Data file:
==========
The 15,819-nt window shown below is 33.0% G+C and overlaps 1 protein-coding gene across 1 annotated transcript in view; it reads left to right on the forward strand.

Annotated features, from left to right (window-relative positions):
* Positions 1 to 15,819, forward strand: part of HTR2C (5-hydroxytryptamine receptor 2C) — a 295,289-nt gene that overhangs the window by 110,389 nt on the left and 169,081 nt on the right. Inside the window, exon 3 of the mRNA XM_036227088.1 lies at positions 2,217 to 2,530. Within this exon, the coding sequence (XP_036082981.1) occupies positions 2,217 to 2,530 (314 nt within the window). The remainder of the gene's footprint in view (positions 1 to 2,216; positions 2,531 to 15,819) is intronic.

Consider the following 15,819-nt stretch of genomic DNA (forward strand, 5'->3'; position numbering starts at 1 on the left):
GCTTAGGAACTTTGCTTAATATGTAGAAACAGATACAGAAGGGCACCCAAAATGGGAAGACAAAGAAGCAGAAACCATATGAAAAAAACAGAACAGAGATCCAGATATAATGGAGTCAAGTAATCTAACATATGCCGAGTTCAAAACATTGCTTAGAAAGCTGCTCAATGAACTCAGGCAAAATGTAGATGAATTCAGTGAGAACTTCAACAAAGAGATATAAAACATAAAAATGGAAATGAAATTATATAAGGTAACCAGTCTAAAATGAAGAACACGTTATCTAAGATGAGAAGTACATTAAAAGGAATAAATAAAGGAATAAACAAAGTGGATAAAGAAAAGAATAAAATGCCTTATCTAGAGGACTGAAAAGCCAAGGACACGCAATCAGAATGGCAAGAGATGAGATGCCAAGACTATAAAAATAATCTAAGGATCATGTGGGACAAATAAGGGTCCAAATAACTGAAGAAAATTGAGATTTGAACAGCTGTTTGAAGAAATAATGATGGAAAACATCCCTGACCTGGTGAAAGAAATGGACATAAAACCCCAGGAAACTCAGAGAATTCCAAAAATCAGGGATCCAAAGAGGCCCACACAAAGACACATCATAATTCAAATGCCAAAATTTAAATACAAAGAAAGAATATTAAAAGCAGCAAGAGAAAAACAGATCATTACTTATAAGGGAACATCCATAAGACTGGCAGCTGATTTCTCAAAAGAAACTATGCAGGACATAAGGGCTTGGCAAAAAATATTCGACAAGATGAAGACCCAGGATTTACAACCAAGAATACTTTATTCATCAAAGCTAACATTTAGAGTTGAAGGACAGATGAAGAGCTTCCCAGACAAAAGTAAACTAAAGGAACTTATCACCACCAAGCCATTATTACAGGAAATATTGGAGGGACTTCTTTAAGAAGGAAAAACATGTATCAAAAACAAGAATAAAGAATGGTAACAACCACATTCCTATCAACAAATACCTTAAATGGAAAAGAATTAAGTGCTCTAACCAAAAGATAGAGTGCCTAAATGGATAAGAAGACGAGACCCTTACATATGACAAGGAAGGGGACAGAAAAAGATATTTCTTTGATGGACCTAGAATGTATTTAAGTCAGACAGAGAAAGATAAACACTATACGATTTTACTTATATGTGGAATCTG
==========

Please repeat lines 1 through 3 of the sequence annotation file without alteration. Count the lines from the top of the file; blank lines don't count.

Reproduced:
The 15,819-nt window shown below is 33.0% G+C and overlaps 1 protein-coding gene across 1 annotated transcript in view; it reads left to right on the forward strand.

Annotated features, from left to right (window-relative positions):
* Positions 1 to 15,819, forward strand: part of HTR2C (5-hydroxytryptamine receptor 2C) — a 295,289-nt gene that overhangs the window by 110,389 nt on the left and 169,081 nt on the right. Inside the window, exon 3 of the mRNA XM_036227088.1 lies at positions 2,217 to 2,530. Within this exon, the coding sequence (XP_036082981.1) occupies positions 2,217 to 2,530 (314 nt within the window). The remainder of the gene's footprint in view (positions 1 to 2,216; positions 2,531 to 15,819) is intronic.